Between stunning skyline and bridge views, close proximity to Manhattan, and creative residential conversions of old industrial buildings, DUMBO has long been appealing to buyers. However, the arrival of Olympia, the neighborhood's tallest building and 6sqft's 2022 Building of the Year has done a number to increase its gains.

The Clocktower Building, #3K (Archpoint Advisory Team)

Condos were almost non-existent in Bushwick a decade ago
In 2013, HBO series Girls was at peak popularity and drawing attention to Bushwick in the process. Ten years later, Girls' legacy is being reconsidered and an influx of several new condo units has led to a surge in Bushwick property values.

1060 Jefferson Avenue, #4A (Douglas Elliman Real Estate)

Crown Heights
Crown Heights' close proximity to Prospect Park was, and remains, a major in its popularity among New York City buyers. However, a new wave of condo development has turned it into a residential powerhouse in its own right as opposed to a consolation prize for buyers priced out of Park Slope.

111 Montgomery Street, #12D (Compass)

Prospect Lefferts Gardens
PLG had almost no condo inventory until 2016
Much like its contemporary Crown Heights (see above), Prospect Lefferts Gardens rose to prominence as it rode Park Slope's coattails to popularity among buyers. It is now home to the highest condo average price per square foot gains in Brooklyn, not to mention home to a new influx of boutique condominiums.

The Rogers Residences, #2E (Corcoran Group) Findings

We also look at data pulled from, a housing and neighborhood data hub powered NYU's Furman Center. This tracks New York's median sales price per unit data from 2010 to 2021 and looks at neighborhoods throughout the five boroughs.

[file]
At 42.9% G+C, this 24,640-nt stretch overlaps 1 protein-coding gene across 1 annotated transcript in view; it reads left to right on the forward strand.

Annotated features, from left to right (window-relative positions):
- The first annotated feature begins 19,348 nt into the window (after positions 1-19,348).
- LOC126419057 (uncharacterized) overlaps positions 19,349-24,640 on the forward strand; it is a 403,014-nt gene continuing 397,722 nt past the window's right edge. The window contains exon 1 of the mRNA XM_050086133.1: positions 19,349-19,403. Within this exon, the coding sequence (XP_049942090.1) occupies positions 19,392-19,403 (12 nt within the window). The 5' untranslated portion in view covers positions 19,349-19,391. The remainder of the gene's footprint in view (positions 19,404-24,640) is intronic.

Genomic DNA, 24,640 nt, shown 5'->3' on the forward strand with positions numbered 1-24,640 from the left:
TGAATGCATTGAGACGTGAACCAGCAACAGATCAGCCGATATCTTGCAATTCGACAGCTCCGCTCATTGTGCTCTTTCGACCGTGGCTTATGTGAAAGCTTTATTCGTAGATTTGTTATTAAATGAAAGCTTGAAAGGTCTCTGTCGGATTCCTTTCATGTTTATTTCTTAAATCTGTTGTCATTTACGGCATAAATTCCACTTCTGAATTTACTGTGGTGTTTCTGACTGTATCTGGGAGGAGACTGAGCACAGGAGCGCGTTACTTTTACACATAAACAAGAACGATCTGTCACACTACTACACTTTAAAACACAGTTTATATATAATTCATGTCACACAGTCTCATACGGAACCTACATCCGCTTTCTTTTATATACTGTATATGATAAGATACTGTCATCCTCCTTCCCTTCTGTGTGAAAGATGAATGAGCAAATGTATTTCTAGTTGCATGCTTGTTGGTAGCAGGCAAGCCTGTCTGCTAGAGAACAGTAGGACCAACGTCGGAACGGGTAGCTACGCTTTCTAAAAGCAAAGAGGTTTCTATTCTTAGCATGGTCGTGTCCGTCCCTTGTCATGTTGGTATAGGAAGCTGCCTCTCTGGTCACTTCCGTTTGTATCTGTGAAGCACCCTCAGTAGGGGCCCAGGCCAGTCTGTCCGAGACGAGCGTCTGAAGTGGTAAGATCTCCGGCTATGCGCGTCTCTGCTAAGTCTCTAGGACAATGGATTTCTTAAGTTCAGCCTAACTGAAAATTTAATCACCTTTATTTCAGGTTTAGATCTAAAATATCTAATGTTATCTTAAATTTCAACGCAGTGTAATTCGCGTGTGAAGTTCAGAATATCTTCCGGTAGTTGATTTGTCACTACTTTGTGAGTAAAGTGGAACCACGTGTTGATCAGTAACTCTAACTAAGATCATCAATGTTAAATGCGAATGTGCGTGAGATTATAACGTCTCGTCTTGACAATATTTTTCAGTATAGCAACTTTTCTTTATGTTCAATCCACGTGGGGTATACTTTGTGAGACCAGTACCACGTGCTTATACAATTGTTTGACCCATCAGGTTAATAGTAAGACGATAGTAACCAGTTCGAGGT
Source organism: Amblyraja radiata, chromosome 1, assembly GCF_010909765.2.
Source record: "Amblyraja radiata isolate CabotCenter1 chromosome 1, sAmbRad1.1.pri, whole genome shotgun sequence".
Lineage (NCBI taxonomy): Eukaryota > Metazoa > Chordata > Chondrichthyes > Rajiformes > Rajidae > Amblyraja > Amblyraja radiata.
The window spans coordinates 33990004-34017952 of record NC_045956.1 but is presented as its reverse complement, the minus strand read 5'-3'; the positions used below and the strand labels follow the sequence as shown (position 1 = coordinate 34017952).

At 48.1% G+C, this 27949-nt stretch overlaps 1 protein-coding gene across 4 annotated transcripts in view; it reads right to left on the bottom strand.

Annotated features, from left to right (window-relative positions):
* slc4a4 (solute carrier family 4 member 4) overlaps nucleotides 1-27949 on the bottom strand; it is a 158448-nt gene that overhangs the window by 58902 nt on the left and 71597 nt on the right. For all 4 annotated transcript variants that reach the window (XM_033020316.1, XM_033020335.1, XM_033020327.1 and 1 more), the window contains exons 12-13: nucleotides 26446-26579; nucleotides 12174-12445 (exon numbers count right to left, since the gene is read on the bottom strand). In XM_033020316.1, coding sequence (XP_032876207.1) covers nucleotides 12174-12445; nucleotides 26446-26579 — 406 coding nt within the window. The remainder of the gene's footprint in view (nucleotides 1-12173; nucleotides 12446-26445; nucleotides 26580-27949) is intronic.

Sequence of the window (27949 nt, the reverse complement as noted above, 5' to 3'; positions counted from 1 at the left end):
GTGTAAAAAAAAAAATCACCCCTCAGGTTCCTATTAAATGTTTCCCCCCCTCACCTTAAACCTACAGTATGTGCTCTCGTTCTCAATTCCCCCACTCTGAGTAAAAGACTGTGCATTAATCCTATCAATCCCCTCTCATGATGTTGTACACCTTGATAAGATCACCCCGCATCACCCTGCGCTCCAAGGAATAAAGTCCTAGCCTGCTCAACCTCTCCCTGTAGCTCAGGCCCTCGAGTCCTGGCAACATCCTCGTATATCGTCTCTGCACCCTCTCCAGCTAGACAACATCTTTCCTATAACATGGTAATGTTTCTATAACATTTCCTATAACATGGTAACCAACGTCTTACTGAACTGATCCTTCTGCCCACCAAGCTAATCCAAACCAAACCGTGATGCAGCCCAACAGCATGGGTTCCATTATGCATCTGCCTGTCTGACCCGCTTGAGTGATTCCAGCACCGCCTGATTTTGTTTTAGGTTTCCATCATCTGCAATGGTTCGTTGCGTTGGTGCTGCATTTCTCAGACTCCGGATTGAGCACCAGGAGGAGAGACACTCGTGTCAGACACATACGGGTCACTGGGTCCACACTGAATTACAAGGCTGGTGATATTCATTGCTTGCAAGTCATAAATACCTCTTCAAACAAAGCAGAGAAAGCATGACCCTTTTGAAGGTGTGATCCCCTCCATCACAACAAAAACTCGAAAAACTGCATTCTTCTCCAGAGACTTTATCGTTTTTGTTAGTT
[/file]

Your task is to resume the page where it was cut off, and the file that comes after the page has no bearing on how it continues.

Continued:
Coming out of the recession in 2010 and into the height of the pandemic in 2021, nearly all Manhattan neighborhoods reported gains, but a few outshined all others.

Manhattan's top-performing neighborhood was Morningside Heights, where many properties more than doubled in value over the decade. Two factors likely contributed to this small district's impressive market performance between 2010 and 2021: the gentrification of Central Harlem to the north (partly accelerated by Columbia University’s northward expansion) and the exceptionally high prices in the Upper West Side that continued to price out many potential buyers. Unique pre-war architecture, an abundance of parks, and access to major transportation routes also likely worked in Morningside Heights' favor. Still, it wasn’t the only Manhattan neighborhood that offered investors great returns in the 2010s.

Condo values in the Financial District also reported impressive gains in the 2010s, but in this case, the writing was on the wall. Thanks to the work of organizations such as the Downtown Alliance, between 2010 and 2021, Lower Manhattan underwent a massive transformation, welcoming both new types of businesses and tens of thousands of new residents. It also saw the rise of dozens of new condo developments. As young professionals looking to put down roots in Manhattan started to search for alternatives to the sometimes-sleepy Upper East Side and Upper West Side, the Financial District became a go-to destination to work and live, resulting in property values rising nearly 70% by the early 2020s.